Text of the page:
I'm watching this with interest. Our situation is totally different. DH isn't allowed time off in school holidays because of the nature of his job but we don't plan on taking holidays anyway because of this. The fines for unauthorised absence prohibit us even trying. We have just received an invitation to a family wedding though (close family and people are travelling thousands of miles to attend). It's on a flipping Friday. I have no idea if there's any way we're allowed to take dd out of school for the day for it. No way we can afford the fine and I'm not sure whether to even ask. The school website says on it that the HT can no longer authorise absences. Sounds pretty absolute to me.

AliceinSlumberland Thu 05-Sep-13 10:26:20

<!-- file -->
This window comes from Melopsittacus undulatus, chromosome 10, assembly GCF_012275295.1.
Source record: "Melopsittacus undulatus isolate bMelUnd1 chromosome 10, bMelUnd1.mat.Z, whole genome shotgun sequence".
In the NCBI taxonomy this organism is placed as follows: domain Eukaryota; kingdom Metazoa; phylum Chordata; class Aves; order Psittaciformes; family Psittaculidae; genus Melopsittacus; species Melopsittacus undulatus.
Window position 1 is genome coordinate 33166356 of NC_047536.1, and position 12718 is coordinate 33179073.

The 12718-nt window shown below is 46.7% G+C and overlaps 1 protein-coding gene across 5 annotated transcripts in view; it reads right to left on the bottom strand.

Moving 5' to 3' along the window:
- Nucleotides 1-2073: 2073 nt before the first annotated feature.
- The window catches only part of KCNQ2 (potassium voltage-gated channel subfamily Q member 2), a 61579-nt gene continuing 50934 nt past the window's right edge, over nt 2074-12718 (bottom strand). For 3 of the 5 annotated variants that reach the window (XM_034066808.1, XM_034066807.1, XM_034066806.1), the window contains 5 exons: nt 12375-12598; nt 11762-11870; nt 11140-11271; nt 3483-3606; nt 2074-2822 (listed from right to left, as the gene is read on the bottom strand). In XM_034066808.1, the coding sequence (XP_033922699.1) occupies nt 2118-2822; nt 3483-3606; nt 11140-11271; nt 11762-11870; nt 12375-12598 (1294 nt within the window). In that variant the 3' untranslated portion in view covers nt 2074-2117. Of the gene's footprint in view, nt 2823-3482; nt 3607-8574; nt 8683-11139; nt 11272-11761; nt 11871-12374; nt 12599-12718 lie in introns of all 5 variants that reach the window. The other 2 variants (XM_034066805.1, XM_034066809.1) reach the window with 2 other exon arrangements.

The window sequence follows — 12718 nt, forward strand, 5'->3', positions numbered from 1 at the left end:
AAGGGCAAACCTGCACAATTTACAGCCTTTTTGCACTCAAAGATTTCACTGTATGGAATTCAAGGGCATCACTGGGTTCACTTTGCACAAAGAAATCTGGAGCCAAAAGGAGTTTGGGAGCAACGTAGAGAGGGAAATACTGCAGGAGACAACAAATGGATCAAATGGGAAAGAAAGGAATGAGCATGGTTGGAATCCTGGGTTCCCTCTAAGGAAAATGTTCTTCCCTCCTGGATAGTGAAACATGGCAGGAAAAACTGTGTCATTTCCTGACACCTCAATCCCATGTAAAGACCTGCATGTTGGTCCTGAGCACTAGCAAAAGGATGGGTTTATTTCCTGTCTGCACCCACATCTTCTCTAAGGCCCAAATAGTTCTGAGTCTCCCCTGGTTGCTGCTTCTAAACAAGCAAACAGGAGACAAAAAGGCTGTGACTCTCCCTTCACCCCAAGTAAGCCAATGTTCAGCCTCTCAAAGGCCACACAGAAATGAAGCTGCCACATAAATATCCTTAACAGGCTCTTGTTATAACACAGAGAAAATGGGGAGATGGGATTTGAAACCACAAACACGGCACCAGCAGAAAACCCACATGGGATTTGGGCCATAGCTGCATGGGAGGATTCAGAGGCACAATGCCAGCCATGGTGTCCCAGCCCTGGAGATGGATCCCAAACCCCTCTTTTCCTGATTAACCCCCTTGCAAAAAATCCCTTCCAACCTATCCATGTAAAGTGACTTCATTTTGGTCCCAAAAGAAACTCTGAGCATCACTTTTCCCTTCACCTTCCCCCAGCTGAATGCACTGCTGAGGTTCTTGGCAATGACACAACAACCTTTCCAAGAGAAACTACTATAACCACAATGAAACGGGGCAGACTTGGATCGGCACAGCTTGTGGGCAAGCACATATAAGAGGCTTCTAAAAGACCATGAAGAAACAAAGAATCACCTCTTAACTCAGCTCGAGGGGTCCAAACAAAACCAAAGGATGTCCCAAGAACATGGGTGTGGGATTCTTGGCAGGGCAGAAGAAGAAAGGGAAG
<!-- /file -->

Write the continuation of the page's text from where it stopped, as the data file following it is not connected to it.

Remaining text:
ShowofHands in that case I suggest she comes down with a sudden tummy bug.

Yes DH's restricted holidays are another issue complicating things here.

The HT states that we have 13 weeks holiday to do holidays. Ideally, i'd like that to mean that we are entitled to have 13 weeks of holiday grin.

In reality it means that if we are lucky we'll get one or two weeks where their holiday crosses with DH and never at a time when it is easy to take DS.

I know lots of people might think that holidays are a luxury, but to us they are absolutely essential and have been the making of ds, who has achieved beyond our expectations from having all the high adult ratio attention, and by default dd has hugely benefitted too.

Our holidays/days out are usually extremely cheap, and we self-cater and do free things mostly.

titchy Thu 05-Sep-13 10:36:22